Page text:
Jake Tapper ’91 discusses film adaptation of “The Outpost” at virtual Hop event
On Sept. 24, the Hopkins Center for the Arts’ “Hop at Home'' series hosted Jake Tapper ’91 for a live chat session. Tapper, CNN’s chief Washington correspondent and host of “The Lead With Jake Tapper,” joined students and staff for a Q&A on the movie adaption of his New York Times bestseller, “The Outpost: An Untold Story of American Valor.”
During Thursday’s event, moderated by English and creative writing professor Alexis Jetter, Tapper discussed his career in journalism, the process of writing his book and what it was like to be on the film set during the adaptation. Around 300 people joined the live event, and the show’s recording had reached 700 views as of Sunday evening. The full-length film based on Tapper’s “The Outpost,” free to Dartmouth students, opened for viewing through the Hop website on Thursday.
Tapper’s book, published in 2012, details a 2009 attack on Combat Outpost Keating in which nearly 400 Taliban fighters attacked an outpost in Afghanistan. The attack led to eight American casualties, making it the deadliest battle of the war for the U.S. during that year.
During the event, Tapper, an award-winning political journalist, said that his transition from political journalism to writing “The Outpost” gave him a deeper sense of the sacrifice made by American soldiers.
“It was a profound experience to talk to literally dozens and dozens of people who served and sacrificed, people who lost loved ones at war and to really experience it on that level,” Tapper said.
Brad Carney ’20, a student moderator of the event, said that he was personally contacted by the Hop asking if he could speak at the event. Carney said he knew of Tapper and “The Outpost” prior to the live chat.
“I am a veteran of the Iraq War, and this was a chance to get to connect with somebody who had both experiences in the newsroom in the United States, and then actually went over there,” Carney said.
Carney added that the chance to talk with Tapper gave him a greater understanding of Tapper’s character as a whole.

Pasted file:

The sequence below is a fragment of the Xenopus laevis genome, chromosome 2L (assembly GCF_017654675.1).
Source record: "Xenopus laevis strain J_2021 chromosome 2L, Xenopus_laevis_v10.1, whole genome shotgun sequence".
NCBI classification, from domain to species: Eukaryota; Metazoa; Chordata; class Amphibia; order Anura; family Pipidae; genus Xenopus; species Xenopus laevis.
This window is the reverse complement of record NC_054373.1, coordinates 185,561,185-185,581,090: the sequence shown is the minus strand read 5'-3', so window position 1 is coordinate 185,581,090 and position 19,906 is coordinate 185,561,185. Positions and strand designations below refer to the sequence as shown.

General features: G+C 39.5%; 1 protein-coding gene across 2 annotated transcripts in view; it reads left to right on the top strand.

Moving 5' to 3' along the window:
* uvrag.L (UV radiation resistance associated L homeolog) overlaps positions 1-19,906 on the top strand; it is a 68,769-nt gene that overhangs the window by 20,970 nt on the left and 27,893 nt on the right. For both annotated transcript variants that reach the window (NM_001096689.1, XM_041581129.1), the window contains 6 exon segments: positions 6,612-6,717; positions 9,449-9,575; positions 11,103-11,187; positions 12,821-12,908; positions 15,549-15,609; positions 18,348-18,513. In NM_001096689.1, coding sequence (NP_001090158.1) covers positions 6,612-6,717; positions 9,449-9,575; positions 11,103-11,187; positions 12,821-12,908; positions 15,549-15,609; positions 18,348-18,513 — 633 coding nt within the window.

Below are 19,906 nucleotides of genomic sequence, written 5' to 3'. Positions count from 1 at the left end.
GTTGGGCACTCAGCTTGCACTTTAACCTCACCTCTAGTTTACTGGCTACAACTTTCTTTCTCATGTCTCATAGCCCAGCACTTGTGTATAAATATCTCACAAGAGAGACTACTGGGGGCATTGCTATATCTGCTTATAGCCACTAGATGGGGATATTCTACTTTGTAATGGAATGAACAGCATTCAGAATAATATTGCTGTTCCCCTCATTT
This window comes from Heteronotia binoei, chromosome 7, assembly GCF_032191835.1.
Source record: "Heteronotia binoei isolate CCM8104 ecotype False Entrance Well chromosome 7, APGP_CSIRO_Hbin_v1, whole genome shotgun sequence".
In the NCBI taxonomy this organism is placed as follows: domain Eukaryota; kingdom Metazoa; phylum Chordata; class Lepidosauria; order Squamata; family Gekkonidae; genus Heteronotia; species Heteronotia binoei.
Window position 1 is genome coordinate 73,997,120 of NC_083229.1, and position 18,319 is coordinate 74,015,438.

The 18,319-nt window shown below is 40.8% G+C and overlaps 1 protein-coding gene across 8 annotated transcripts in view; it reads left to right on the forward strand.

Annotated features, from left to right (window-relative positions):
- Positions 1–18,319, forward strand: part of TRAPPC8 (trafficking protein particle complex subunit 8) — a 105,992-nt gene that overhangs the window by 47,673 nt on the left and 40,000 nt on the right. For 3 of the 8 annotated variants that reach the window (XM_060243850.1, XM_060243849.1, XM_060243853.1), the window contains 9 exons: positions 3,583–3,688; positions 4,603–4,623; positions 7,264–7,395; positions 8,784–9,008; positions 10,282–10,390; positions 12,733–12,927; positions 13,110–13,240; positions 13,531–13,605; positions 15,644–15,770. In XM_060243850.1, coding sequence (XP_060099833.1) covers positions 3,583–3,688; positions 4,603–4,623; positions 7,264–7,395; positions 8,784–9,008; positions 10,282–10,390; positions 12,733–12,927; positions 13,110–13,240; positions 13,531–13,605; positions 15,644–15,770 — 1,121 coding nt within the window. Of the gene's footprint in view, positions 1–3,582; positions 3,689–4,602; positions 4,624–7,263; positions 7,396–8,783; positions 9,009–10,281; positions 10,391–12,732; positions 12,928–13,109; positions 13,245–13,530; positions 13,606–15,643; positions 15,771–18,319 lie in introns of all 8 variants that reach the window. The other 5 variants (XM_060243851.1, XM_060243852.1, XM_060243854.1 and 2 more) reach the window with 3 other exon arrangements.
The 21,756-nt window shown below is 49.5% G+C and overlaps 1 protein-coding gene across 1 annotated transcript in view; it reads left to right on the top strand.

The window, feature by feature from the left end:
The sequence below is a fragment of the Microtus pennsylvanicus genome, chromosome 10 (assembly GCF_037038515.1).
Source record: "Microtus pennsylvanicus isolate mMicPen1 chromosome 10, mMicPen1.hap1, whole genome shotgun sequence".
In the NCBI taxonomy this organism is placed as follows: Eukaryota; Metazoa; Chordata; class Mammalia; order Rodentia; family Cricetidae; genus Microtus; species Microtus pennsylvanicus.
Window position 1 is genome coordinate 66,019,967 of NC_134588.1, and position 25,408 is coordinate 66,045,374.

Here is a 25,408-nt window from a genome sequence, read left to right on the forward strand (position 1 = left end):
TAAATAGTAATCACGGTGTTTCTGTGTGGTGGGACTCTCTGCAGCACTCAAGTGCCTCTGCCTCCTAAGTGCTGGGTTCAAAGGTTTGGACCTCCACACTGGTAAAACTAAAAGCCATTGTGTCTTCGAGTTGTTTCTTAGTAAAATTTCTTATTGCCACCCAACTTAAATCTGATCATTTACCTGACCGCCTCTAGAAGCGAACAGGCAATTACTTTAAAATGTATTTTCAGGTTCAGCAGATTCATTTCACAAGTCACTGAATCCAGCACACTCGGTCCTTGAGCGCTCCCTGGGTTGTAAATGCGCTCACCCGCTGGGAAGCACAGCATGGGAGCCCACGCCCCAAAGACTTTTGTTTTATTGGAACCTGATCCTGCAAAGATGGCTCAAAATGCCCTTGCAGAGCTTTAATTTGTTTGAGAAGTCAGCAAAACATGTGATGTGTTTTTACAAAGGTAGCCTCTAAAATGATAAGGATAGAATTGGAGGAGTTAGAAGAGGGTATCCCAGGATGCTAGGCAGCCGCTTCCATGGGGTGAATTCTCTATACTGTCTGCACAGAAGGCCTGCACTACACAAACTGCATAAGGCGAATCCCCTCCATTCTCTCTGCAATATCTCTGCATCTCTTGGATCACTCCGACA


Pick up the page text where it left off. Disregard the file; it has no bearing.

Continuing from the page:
“Actually getting to talk to someone that you might see on TV a lot but you’ve never actually talked to them humanizes them,” Carney said. “I think that [Tapper] sincerely cares; he knows the families; he knows each individual soldier’s name — it’s definitely a credit to his character and to who he is as a person.”
Tapper said that the movie adaptation, which is based on events in the book, remained mostly loyal to his book but only focused on a small portion of the narrative. He added that it has been an “adjustment” for him to switch from the nonfiction world to the fictionalized world of the film adaptation.
“It's an adjustment [for me] to go from the world of nonfiction to the world of [a] fictionalized or a film version,” Tapper said.
Tapper, who calls himself a “non-ideological” journalist, also spoke to the role of objectivity in the media. He emphasized the importance of presenting the facts and the story, rather than promoting a partisan agenda.
“The job of a journalist is to search for the truth,” Tapper said. “The truth isn't partisan, and the truth isn't necessarily ideological.”
Jetter highlighted these trademark journalistic strategies, which she said include Tapper’s ability to extract the truth from interviewees.
“He makes it a policy of not letting people lie to his face,” Jetter said, in an interview following the event.
Jetter added that Tapper’s persistent, prying nature has made him the subject of criticism among politicians.
“He is someone who has to appear unbiased, [but] if you don’t let people lie to your face, you are considered a biased journalist,” Jetter said. “When the truth is not in the middle, he goes to where the truth is, and that makes him a target.”
Tapper ended with two pieces of advice for Dartmouth students: to accept rejection and to bring enthusiasm to a job.
Hop film director Sydney Stowe said the Hop looked for ways to engage students, staff and the public after it went all-virtual in the spring. She said the live chat format, also called “Small Screen Fun,” allowed speakers to engage with student moderators on YouTube live in a Q&A format.
“That’s what ‘Hop at Home’ came up with, to give people a place to gather over art, but from your living room,” Stowe said.